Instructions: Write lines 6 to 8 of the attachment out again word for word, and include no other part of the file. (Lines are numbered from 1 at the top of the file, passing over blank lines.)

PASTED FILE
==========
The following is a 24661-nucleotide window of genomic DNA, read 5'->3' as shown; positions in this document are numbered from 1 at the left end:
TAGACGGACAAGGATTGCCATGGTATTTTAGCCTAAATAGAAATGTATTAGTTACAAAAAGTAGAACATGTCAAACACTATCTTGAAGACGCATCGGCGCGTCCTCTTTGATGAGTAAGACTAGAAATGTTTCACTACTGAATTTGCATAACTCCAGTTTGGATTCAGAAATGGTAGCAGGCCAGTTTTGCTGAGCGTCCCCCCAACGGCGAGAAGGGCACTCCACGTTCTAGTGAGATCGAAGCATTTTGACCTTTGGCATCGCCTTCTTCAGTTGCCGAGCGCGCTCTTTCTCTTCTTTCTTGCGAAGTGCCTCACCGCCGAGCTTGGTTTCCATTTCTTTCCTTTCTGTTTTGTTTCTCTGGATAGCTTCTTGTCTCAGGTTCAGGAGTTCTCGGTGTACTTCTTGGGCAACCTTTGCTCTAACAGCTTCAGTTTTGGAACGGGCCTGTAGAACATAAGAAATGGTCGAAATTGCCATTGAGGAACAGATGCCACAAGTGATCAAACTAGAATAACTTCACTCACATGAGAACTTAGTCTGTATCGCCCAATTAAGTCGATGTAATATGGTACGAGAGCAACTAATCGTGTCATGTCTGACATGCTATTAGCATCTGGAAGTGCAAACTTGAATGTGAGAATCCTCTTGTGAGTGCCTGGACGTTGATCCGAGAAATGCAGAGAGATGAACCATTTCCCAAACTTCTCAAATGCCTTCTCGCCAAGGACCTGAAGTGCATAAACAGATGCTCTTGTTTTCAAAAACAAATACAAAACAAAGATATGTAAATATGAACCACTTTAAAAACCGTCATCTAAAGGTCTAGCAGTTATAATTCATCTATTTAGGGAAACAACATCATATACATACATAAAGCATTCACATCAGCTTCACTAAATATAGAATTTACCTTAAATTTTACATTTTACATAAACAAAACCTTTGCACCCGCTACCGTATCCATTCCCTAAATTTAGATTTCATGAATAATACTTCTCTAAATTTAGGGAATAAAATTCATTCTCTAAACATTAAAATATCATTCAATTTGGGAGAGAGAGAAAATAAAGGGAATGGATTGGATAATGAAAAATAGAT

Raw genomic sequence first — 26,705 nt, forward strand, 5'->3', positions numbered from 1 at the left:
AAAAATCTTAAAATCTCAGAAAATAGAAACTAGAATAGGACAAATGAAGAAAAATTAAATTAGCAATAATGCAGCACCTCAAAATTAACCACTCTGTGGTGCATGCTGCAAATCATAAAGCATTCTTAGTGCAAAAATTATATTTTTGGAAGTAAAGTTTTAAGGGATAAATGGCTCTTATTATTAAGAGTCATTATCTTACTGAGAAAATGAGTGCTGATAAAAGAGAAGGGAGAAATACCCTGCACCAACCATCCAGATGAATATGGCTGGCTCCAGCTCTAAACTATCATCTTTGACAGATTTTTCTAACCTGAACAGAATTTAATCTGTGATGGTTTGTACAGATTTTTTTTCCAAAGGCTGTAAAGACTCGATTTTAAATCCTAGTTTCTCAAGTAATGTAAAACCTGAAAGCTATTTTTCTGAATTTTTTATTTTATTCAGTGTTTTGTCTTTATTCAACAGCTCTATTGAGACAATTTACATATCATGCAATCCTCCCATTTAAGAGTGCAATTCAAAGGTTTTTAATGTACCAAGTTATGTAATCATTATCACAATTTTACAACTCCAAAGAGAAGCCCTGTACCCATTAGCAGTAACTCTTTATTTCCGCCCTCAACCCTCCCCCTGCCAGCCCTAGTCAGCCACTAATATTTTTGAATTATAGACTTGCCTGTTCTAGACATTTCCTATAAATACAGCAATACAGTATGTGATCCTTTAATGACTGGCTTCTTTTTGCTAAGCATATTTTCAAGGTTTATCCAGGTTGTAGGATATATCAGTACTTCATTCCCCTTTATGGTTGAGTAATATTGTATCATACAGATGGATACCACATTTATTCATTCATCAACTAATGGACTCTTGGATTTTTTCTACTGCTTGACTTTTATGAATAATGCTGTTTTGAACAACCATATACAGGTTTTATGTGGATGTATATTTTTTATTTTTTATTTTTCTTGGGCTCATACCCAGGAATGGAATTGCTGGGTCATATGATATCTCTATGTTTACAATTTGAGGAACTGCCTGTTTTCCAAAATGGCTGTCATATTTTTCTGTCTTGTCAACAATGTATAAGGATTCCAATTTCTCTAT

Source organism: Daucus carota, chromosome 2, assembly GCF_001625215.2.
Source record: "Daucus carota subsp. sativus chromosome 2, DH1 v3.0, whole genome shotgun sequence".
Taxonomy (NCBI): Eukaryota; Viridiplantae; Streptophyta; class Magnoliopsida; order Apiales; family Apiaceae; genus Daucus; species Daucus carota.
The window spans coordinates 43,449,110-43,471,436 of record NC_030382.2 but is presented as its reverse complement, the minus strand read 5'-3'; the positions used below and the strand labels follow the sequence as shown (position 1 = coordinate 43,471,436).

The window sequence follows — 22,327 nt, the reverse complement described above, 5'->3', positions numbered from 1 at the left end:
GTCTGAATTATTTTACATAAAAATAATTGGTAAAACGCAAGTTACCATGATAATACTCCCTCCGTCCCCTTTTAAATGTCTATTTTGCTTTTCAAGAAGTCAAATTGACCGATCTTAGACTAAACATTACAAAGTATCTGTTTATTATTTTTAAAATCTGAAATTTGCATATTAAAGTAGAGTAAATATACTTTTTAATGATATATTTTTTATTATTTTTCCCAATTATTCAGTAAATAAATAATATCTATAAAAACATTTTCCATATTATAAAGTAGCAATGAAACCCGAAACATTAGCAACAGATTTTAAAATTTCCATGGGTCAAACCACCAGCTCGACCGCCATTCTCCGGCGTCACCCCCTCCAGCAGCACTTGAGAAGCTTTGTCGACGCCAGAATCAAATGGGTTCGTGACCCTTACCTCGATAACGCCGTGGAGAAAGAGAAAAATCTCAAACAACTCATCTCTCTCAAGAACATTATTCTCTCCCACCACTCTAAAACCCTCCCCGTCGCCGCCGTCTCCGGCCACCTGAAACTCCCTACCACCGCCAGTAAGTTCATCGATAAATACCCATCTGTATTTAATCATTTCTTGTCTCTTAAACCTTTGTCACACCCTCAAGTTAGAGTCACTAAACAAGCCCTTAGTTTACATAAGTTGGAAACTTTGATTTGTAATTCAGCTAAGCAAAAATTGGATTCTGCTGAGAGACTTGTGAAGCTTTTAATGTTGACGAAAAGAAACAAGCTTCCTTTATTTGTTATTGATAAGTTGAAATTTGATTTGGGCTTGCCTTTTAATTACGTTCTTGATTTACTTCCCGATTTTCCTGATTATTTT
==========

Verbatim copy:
Source record: "Daucus carota subsp. sativus chromosome 2, DH1 v3.0, whole genome shotgun sequence".
Taxonomy (NCBI): Eukaryota; Viridiplantae; Streptophyta; class Magnoliopsida; order Apiales; family Apiaceae; genus Daucus; species Daucus carota.
The window spans coordinates 43,449,110-43,471,436 of record NC_030382.2 but is presented as its reverse complement, the minus strand read 5'-3'; the positions used below and the strand labels follow the sequence as shown (position 1 = coordinate 43,471,436).